Let’s not overemphasise the fingertip knowledge

Knowledge is back on Britain’s education agenda. Whether it is debating knowledge vs. skills or traditionalists vs. progressives. Talk about knowledge is all over twitter and blogs. I must admit a bias in favouring the reawakening of knowledge. But I do think that we need to make sure we are emphasising the knowledge which is most powerful.

This is a particularly prevalent concern for a history teacher. As I fear that in teaching substantive historical knowledge we may just come to teach a list of key ‘facts’ and dates. Facts and dates have a place in history education. This knowledge is what Christine Counsell has referred to as ‘fingertip knowledge’. That is to say this is the knowledge which students need in their minds, or at their fingertips, during historical enquiries. Without knowledge of historical events students would be incapable of constructing answers to historical questions.

For example, let’s look at that classic Year 7 History questions ‘Why did William win the Battle of Hastings?’ How possibly could students answer this questions without knowledge of events. Moreover, this enquiry would need to take place over several lessons, requiring students to retain that knowledge over several lessons. Therefore, knowledge needs to be taught and students need to retain this knowledge during their enquiry.

However, the retention of this knowledge is not the ultimate objective of the history classroom. Instead what we must value is what Counsell calls residual knowledge. This is the rich historical residue that is left behind after students have moved to another enquiry or area of study. This is what can help to develop a sense of period (perhaps I will explain the importance of this in another post) or develop understanding of substantive concepts.

If my students retain knowledge of key dates, people and events then great. If I can give them a quiz and they get questions right in Year 10, about topics they studied in Year 7, then brilliant. I use retrieval tasks and timelines from memory. But we have to be careful that we do not spend too much time focusing on dates, people and events. Instead our focus on knowledge needs to be focused on developing students’ conceptual knowledge.

For a long time second-order concepts have been the focus of history teachers pedagogy. This focus is absolutely correct, as second-order concepts provide the organising principles for history teachers. When we answer questions in history, then we focus on cause and consequence, change and continuity, interpretation and significance. It gives shape to students’ learning. This is vital. But we also need to think about substantive historical concepts.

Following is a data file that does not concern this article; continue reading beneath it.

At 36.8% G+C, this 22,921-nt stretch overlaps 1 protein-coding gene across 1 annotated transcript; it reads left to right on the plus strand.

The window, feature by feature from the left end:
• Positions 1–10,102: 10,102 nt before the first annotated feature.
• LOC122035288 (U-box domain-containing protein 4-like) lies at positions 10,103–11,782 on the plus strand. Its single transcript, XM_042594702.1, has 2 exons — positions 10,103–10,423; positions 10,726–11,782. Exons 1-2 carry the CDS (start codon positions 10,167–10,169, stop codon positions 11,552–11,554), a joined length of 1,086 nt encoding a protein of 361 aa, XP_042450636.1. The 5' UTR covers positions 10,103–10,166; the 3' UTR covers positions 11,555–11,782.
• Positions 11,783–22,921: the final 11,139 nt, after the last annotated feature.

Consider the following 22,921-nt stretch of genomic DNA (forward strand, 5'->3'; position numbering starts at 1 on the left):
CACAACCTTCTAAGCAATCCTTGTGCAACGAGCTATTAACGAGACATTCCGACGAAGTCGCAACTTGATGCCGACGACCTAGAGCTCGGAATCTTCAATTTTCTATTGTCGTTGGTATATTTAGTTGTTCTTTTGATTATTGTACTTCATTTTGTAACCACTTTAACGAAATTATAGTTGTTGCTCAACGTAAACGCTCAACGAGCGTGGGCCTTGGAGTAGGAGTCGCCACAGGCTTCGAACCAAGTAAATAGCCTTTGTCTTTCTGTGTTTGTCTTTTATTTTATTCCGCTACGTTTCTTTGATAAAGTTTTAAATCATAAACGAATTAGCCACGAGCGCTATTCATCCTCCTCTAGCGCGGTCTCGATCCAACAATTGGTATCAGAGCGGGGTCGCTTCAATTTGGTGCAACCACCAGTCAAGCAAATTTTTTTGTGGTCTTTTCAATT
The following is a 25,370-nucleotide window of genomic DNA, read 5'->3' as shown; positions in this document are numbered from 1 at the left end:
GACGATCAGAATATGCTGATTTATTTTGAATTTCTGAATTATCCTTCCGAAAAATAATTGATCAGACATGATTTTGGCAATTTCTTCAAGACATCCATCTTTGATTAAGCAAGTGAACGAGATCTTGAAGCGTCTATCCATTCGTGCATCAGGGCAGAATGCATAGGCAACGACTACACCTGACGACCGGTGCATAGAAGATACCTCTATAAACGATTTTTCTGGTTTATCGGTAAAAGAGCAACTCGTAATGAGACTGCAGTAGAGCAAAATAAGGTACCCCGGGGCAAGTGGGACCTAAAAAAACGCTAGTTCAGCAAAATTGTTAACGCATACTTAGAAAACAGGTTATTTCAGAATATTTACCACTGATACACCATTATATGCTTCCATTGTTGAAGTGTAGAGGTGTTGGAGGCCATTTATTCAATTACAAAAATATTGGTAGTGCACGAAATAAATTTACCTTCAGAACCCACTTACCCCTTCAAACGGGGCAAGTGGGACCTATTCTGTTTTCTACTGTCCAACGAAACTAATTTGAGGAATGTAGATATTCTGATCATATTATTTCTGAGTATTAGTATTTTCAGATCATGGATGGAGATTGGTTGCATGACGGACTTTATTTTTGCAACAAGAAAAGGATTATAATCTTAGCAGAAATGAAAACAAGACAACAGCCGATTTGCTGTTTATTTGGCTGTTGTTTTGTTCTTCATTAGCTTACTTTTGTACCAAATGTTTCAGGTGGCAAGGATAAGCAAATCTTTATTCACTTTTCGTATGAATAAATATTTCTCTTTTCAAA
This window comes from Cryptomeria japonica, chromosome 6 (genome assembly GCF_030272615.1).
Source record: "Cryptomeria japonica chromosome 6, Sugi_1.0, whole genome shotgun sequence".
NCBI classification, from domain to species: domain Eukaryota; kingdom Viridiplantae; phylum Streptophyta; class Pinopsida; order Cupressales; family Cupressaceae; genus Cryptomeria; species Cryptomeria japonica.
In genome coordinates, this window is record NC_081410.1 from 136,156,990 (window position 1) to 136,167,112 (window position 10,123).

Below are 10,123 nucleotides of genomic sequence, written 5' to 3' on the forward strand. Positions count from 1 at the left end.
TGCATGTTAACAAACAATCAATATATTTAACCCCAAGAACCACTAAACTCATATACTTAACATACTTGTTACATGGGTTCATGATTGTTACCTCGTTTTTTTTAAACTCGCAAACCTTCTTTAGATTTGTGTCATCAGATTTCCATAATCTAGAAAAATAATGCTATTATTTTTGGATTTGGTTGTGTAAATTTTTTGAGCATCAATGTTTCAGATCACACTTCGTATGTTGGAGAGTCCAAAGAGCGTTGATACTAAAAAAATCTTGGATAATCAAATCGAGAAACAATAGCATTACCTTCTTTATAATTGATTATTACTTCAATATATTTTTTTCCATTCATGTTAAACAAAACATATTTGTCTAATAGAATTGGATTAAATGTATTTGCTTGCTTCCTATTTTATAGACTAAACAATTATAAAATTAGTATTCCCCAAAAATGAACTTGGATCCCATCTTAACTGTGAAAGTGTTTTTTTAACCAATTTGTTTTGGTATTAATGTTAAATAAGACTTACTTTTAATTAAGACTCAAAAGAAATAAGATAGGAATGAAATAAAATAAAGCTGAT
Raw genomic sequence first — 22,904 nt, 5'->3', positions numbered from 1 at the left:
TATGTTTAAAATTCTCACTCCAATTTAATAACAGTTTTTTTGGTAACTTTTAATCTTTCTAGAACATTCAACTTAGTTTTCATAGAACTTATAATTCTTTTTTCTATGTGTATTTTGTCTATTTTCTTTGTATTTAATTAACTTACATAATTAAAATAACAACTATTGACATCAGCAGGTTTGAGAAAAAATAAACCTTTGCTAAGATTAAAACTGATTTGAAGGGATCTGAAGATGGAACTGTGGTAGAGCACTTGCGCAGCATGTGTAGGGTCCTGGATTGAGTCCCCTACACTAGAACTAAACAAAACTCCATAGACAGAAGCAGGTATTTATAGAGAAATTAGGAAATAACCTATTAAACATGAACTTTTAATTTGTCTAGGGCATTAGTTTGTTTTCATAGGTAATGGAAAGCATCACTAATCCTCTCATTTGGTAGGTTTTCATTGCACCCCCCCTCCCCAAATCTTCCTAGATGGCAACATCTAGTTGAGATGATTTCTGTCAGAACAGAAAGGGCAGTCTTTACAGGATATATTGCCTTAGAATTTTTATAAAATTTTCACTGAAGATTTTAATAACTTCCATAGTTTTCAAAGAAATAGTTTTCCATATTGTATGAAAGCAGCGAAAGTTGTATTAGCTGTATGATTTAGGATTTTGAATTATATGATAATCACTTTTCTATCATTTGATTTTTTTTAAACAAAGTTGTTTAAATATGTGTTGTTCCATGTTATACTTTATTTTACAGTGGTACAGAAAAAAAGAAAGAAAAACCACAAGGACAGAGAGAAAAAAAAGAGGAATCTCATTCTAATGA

Concepts such as democracy, kingship, empire or nation are what have been called substantive concepts. These have a changing nature based on their historical contexts. For example, ancient Athenian democracy is very different to modern liberal democracy. Yet, they are both democracies. That is a challenging idea for young history students. It takes a huge amount of knowledge about the past to develop an understanding of these concepts. Students need to have studied these concepts through different historical examples.

Furthermore, teachers need to help students manage the cognitive dissonance which is needed to grasp the at times conflicting nature of these concepts. For example, trying to understand the role of slavery in Athens and its role in developing democracy. Substantive concepts are complex and at times contradictory. History is at times messy and that is the challenge. As a result, some of the powerful discoverieswhich have been made about how students learn, need to be utilised.

Therefore, it is using residual knowledge to develop students’ knowledge of substantive concepts which should be teachers’ long-term focus. We need to use retrieval and interleaving to achieve this (another post needed to go into that too). It is through focusing on students’ mastery of these concepts that we can best prepare them for further historical study. By grasping the complexity of these concepts students’ will have the language and contextual understanding to grasp future study.

Focusing on substantive concepts requires students to engage with fingertip knowledge. But when we talk about making knowledge important in the history classroom we need to be careful. We have to be careful not to focus on pub quiz knowledge, which so many have criticised those who value knowledge for wanting. That is now what I think most people want from a knowledge curriculum. A knowledge rich history curriculum should therefore be focused on develop students’ conceptual understanding and sense of period.